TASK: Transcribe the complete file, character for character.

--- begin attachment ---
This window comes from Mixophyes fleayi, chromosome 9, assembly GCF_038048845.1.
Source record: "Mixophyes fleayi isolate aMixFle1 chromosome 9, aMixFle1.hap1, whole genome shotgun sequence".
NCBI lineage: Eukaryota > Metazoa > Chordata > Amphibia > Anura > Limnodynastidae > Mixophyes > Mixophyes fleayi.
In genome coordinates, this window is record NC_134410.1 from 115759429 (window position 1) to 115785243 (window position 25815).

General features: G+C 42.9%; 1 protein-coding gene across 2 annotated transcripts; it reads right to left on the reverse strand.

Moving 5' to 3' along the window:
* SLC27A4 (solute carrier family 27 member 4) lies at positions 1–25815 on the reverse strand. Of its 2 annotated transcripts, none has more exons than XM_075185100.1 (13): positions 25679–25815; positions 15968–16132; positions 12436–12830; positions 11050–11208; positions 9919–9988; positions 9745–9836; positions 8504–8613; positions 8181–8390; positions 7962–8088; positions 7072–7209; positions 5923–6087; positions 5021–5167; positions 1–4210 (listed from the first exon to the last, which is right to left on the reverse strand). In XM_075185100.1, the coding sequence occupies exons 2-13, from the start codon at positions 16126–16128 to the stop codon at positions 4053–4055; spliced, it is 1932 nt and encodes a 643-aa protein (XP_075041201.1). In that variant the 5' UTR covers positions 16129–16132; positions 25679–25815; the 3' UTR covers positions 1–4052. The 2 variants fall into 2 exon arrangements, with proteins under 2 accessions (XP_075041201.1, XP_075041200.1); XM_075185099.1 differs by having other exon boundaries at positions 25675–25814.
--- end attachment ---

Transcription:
This window comes from Mixophyes fleayi, chromosome 9, assembly GCF_038048845.1.
Source record: "Mixophyes fleayi isolate aMixFle1 chromosome 9, aMixFle1.hap1, whole genome shotgun sequence".
NCBI lineage: Eukaryota > Metazoa > Chordata > Amphibia > Anura > Limnodynastidae > Mixophyes > Mixophyes fleayi.
In genome coordinates, this window is record NC_134410.1 from 115759429 (window position 1) to 115785243 (window position 25815).

General features: G+C 42.9%; 1 protein-coding gene across 2 annotated transcripts; it reads right to left on the reverse strand.

Moving 5' to 3' along the window:
* SLC27A4 (solute carrier family 27 member 4) lies at positions 1–25815 on the reverse strand. Of its 2 annotated transcripts, none has more exons than XM_075185100.1 (13): positions 25679–25815; positions 15968–16132; positions 12436–12830; positions 11050–11208; positions 9919–9988; positions 9745–9836; positions 8504–8613; positions 8181–8390; positions 7962–8088; positions 7072–7209; positions 5923–6087; positions 5021–5167; positions 1–4210 (listed from the first exon to the last, which is right to left on the reverse strand). In XM_075185100.1, the coding sequence occupies exons 2-13, from the start codon at positions 16126–16128 to the stop codon at positions 4053–4055; spliced, it is 1932 nt and encodes a 643-aa protein (XP_075041201.1). In that variant the 5' UTR covers positions 16129–16132; positions 25679–25815; the 3' UTR covers positions 1–4052. The 2 variants fall into 2 exon arrangements, with proteins under 2 accessions (XP_075041201.1, XP_075041200.1); XM_075185099.1 differs by having other exon boundaries at positions 25675–25814.